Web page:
The energy storage technology company BioSolar has claimed a breakthrough in the field of lithium-ion batteries, according to a recent press release.
To be more specific, the company has claimed that a technology that it’s currently developing can significantly expand the life, increase the energy capacity, and lower the costs associated with lithium-ion batteries.
According to the BioSolar (based on internal analyses), a battery model built using the company’s new technology could double the range of a Tesla electric vehicle (EV) while costing roughly 4 times less than its current battery. As well, it could reportedly improve the lifespan of the battery and improve charging times. The company thinks that the technology could allow for a $100/kilowatt-hour milestone to be crossed — potentially leading to far greater EV sales numbers. (Note that it’s widely assumed Tesla’s battery packs cost well under $400/kWh — closer to $200/kWh or $300/kWh — so that makes the “4 times less” claim quite questionable.)
BioSolar’s CEO, David Lee, recently stated:
A battery contains two major parts, a cathode and an anode, that function together as the positive and negative sides. Today’s state-of-the-art lithium-ion battery is limited by the storage capacity of its cathode, while the anode can store much more. Inspired by nature, we are developing a novel cathode based on inexpensive conductive polymers and organic materials that can fully utilize the storage capacity of conventional anodes. By integrating our high capacity, high power and low-cost cathode with conventional anodes, battery manufacturers can create a super lithium-ion battery that can double the range of a Tesla, power an iPhone for 2 days straight, or store daytime solar energy for nighttime use.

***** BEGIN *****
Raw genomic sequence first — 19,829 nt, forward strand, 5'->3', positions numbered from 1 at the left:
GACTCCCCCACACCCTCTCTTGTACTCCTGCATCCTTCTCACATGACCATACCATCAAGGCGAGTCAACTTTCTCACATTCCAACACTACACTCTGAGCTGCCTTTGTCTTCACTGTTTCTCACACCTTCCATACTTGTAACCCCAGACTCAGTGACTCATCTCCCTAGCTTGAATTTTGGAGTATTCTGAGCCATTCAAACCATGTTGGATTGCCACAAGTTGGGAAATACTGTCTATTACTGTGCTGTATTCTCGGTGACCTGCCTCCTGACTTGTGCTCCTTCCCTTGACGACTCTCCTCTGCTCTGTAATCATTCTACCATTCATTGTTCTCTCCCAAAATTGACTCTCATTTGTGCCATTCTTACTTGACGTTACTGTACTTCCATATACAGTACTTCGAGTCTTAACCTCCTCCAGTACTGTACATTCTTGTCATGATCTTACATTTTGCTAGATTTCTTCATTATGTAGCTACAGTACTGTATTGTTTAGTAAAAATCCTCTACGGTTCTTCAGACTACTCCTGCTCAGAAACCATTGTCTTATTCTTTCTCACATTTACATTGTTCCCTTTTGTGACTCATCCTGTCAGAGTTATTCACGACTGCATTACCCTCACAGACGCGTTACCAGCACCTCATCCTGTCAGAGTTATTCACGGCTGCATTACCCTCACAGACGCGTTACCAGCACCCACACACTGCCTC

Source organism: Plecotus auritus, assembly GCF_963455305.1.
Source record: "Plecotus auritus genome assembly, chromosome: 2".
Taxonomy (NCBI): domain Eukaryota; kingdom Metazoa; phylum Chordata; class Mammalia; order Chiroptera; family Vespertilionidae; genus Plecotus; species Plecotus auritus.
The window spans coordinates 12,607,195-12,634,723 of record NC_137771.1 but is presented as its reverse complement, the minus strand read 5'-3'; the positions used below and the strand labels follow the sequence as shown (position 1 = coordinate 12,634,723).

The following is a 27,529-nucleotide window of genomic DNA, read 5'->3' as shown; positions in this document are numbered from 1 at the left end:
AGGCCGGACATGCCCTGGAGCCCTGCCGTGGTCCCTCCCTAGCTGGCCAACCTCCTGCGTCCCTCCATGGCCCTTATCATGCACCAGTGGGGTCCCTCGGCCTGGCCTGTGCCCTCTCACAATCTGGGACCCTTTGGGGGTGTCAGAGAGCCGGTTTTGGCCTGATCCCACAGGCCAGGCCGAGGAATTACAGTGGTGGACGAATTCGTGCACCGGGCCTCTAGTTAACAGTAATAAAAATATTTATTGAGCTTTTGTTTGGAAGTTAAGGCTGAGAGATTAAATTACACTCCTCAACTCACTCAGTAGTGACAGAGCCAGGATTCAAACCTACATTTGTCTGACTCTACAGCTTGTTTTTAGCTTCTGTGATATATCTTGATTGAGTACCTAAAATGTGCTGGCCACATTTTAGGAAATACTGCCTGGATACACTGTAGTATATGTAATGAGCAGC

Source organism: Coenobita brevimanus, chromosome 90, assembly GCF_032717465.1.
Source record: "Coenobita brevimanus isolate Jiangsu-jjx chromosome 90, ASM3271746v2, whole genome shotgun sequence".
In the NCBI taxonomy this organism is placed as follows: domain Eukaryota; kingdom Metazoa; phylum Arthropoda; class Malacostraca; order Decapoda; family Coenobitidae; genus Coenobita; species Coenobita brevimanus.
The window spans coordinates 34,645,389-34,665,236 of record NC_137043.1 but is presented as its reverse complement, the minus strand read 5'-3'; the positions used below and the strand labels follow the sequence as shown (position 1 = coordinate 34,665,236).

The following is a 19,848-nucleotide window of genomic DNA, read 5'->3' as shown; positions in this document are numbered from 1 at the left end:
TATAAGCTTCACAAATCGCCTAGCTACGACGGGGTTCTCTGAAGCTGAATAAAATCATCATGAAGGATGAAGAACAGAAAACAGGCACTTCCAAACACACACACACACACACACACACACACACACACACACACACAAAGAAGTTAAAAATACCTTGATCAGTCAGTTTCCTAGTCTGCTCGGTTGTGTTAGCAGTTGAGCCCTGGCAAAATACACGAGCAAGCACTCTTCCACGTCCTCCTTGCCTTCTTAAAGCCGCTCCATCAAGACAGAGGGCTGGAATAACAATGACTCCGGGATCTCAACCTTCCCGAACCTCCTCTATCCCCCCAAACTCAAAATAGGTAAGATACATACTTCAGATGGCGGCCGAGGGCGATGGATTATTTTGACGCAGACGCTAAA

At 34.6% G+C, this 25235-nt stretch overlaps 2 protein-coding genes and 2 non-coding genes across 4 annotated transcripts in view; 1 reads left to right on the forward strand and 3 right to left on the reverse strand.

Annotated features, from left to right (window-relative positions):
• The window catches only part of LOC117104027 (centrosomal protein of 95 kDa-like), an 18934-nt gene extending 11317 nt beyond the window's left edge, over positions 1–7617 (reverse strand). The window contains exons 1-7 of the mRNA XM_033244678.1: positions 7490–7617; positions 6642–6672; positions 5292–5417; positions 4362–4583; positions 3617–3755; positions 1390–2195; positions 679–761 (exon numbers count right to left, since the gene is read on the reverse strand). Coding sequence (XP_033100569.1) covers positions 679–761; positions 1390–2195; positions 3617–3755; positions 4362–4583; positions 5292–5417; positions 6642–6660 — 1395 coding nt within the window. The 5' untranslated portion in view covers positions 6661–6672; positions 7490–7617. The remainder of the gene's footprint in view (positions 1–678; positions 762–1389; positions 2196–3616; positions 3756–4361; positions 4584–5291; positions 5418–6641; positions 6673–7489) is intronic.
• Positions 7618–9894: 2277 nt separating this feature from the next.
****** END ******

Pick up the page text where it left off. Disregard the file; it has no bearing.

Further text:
BioSolar’s novel high capacity cathode is engineered from a polymer, similar to that of low cost plastics and can hold 2 electrons for each molecular unit. Instead of conventional cathodes that use lithium-ion intercalation chemistry, which is inherently slow, the company’s technology exploits the fast redox-reaction properties of polymers to enable rapid charge and discharge.
Hmm…. Those certainly are BOLD claims, aren’t they? Even for a battery company, they seem to be quite “optimistic” claims to my eyes. Perhaps there’s some truth to them, though? We’ll find out eventually I suppose.
The company is currently supporting a research program at the University of California, Santa Barbara, that’s working to further develop the technology.
Images by BioSolar